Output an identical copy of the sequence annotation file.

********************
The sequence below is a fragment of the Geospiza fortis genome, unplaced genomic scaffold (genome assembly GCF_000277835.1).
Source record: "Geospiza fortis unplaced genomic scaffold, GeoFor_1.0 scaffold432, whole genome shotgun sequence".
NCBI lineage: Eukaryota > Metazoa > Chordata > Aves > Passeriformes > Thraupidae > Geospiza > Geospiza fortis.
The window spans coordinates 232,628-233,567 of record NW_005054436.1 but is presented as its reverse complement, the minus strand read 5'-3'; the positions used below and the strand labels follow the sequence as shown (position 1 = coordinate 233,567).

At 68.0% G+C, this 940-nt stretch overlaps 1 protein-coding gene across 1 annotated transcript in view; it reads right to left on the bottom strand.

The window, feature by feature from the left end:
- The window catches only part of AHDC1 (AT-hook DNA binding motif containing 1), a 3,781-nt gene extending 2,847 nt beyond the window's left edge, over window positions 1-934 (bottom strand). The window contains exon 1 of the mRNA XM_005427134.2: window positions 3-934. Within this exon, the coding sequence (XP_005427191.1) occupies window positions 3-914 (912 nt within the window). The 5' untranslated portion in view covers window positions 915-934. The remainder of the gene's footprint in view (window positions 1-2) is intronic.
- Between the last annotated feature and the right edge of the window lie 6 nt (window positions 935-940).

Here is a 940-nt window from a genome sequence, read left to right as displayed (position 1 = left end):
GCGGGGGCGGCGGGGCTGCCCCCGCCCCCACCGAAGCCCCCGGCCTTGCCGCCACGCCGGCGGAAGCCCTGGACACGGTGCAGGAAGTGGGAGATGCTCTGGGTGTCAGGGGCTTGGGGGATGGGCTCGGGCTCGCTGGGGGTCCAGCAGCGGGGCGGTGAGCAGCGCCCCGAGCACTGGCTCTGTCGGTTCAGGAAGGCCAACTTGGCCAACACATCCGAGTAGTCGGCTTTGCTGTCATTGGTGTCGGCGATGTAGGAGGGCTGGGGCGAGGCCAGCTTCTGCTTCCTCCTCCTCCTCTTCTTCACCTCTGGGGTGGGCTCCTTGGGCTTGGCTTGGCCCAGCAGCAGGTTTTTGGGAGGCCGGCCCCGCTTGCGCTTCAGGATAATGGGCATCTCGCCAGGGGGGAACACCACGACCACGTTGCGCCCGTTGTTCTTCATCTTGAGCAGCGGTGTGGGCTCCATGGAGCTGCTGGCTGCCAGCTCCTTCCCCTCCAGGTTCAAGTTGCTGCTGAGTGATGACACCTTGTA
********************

The sequence below is a fragment of the Geospiza fortis genome, unplaced genomic scaffold (genome assembly GCF_000277835.1).
Source record: "Geospiza fortis unplaced genomic scaffold, GeoFor_1.0 scaffold432, whole genome shotgun sequence".
NCBI lineage: Eukaryota > Metazoa > Chordata > Aves > Passeriformes > Thraupidae > Geospiza > Geospiza fortis.
The window spans coordinates 232,628-233,567 of record NW_005054436.1 but is presented as its reverse complement, the minus strand read 5'-3'; the positions used below and the strand labels follow the sequence as shown (position 1 = coordinate 233,567).

At 68.0% G+C, this 940-nt stretch overlaps 1 protein-coding gene across 1 annotated transcript in view; it reads right to left on the bottom strand.

The window, feature by feature from the left end:
- The window catches only part of AHDC1 (AT-hook DNA binding motif containing 1), a 3,781-nt gene extending 2,847 nt beyond the window's left edge, over window positions 1-934 (bottom strand). The window contains exon 1 of the mRNA XM_005427134.2: window positions 3-934. Within this exon, the coding sequence (XP_005427191.1) occupies window positions 3-914 (912 nt within the window). The 5' untranslated portion in view covers window positions 915-934. The remainder of the gene's footprint in view (window positions 1-2) is intronic.
- Between the last annotated feature and the right edge of the window lie 6 nt (window positions 935-940).

Here is a 940-nt window from a genome sequence, read left to right as displayed (position 1 = left end):
GCGGGGGCGGCGGGGCTGCCCCCGCCCCCACCGAAGCCCCCGGCCTTGCCGCCACGCCGGCGGAAGCCCTGGACACGGTGCAGGAAGTGGGAGATGCTCTGGGTGTCAGGGGCTTGGGGGATGGGCTCGGGCTCGCTGGGGGTCCAGCAGCGGGGCGGTGAGCAGCGCCCCGAGCACTGGCTCTGTCGGTTCAGGAAGGCCAACTTGGCCAACACATCCGAGTAGTCGGCTTTGCTGTCATTGGTGTCGGCGATGTAGGAGGGCTGGGGCGAGGCCAGCTTCTGCTTCCTCCTCCTCCTCTTCTTCACCTCTGGGGTGGGCTCCTTGGGCTTGGCTTGGCCCAGCAGCAGGTTTTTGGGAGGCCGGCCCCGCTTGCGCTTCAGGATAATGGGCATCTCGCCAGGGGGGAACACCACGACCACGTTGCGCCCGTTGTTCTTCATCTTGAGCAGCGGTGTGGGCTCCATGGAGCTGCTGGCTGCCAGCTCCTTCCCCTCCAGGTTCAAGTTGCTGCTGAGTGATGACACCTTGTA